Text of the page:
do not forget that Flagyl is also a neuro-toxic, so the "something happening" may not be "die-off".NZer1 wrote:If antibiotics change the symptoms and increase the symptoms then there is something else happening.
There is a die off effect, an endo-toxin release or a Herxheimer effect happening and that is a clue that there is a combination or multi faceted puzzle with MS.
MarkW wrote:drsclafani wrote:Look at it this way.
There are symptoms that are commonly the result of CCSVI. These include chronic fatigue, cog fog, memory impairment, vision difficulties, imbalance and autonomic problems such as bladder problems (urgency, frequency, nocturia, hesitancy), purple feet and edema, and heat intolerance. To a much lesser degree, motor function, sensory problems,
These are symptoms commonly seen with MS: motor problems, with spasticity, sensory problems numbness and tingling, vision problems, cerebellar problems such as ataxia, imbalance, cranial nerve problems, chronic fatigue, cog fog, memory impairment, vision difficulties, imbalance and autonomic problems such as bladder problems (urgency, frequency, nocturia, hesitancy), purple feet and edema, and heat intolerance. To a much lesser degree, motor function, sensory problems,
So you see that symptoms of ccsvi and ms overlap. We can treat the ccsvi and have no significant clinical change if the symptoms were caused by MS.But if the symptoms were caused by CCSVI , treating the CCSVI can improve symptoms.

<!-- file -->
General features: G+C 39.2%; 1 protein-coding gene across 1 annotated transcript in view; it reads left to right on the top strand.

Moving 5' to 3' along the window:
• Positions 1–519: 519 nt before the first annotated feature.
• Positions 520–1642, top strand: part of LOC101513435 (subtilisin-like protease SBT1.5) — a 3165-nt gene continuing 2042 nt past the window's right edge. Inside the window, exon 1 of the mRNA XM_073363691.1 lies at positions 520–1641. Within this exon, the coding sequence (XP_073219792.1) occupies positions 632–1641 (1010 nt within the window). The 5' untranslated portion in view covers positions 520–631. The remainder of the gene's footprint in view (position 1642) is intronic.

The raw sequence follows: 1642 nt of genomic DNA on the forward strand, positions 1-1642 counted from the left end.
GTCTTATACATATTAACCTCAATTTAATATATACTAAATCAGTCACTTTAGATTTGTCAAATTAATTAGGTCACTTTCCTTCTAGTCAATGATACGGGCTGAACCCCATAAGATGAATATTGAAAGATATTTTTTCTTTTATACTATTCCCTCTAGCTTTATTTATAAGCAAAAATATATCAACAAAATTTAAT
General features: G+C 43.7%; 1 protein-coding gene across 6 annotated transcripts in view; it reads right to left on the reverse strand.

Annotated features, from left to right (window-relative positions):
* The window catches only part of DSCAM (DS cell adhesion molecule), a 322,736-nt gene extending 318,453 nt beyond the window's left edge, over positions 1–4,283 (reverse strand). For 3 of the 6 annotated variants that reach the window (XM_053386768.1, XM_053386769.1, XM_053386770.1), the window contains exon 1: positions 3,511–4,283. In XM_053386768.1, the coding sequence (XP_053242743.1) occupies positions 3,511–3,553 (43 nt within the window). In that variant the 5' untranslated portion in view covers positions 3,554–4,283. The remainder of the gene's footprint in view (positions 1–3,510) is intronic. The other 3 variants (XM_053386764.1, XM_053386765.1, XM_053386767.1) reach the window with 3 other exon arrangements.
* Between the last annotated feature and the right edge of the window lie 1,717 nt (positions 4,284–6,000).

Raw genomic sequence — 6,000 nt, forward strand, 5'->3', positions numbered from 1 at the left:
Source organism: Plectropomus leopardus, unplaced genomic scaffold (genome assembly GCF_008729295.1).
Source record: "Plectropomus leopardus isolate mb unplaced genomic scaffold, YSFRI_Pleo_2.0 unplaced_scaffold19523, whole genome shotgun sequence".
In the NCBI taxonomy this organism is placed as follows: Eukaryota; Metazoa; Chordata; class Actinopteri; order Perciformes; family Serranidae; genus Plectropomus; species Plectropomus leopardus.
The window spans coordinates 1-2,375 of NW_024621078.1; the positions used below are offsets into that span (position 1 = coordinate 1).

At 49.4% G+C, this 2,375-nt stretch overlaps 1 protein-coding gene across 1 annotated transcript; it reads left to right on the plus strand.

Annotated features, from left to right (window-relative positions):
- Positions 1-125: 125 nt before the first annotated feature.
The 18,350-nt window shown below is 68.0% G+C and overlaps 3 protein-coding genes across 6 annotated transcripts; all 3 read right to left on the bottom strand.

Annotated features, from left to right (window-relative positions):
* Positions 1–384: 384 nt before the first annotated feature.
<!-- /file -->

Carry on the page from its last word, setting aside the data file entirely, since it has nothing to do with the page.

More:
I have said all along that I treat CCSVI not MS. I wish it were simpler but I wont know for ten years whether treating CCSVI alters outcomes of MS
That being said, i recently have had two patients with severe spasticity which I believed were clearly due to demyelinization. To my surprise some improvements occurred after venoplasty. I still cannot figure out why this occurs.
You said that you cannot figure out why improvements in spasticity occurs after venoplasty. I suggest that the areas between 'CCSVI symptoms' and 'MS symptoms' have a large area of overlap. There are 'CCSVI symptoms' which could be considered as the result of reduced CSF flow and 'MS symptoms' which are the result of myelin (WM) damage. However there are reports of GM repair after venoplasty, any thoughts where they should be placed?
Also venoplasty could reduce compression on the vagus nerve, which may explain some improvements. Some venoplasty may reduce compression on other cranial nerves, as yet not considered in detail.
Here in Oxford there are two of us who are experiencing slow (months to years) improvements in spasticity, post venoplasty.
I am unsure what the mechanism could be, but I keep in mind that the human body tries to return to its steady state position (repair itself) when damage is stopped. Any thoughts?
I agree that we won't know for years whether treating CCSVI alters MS. I am hoping that after 5 years I will know if my spending on two venoplasties was a good bet or not.
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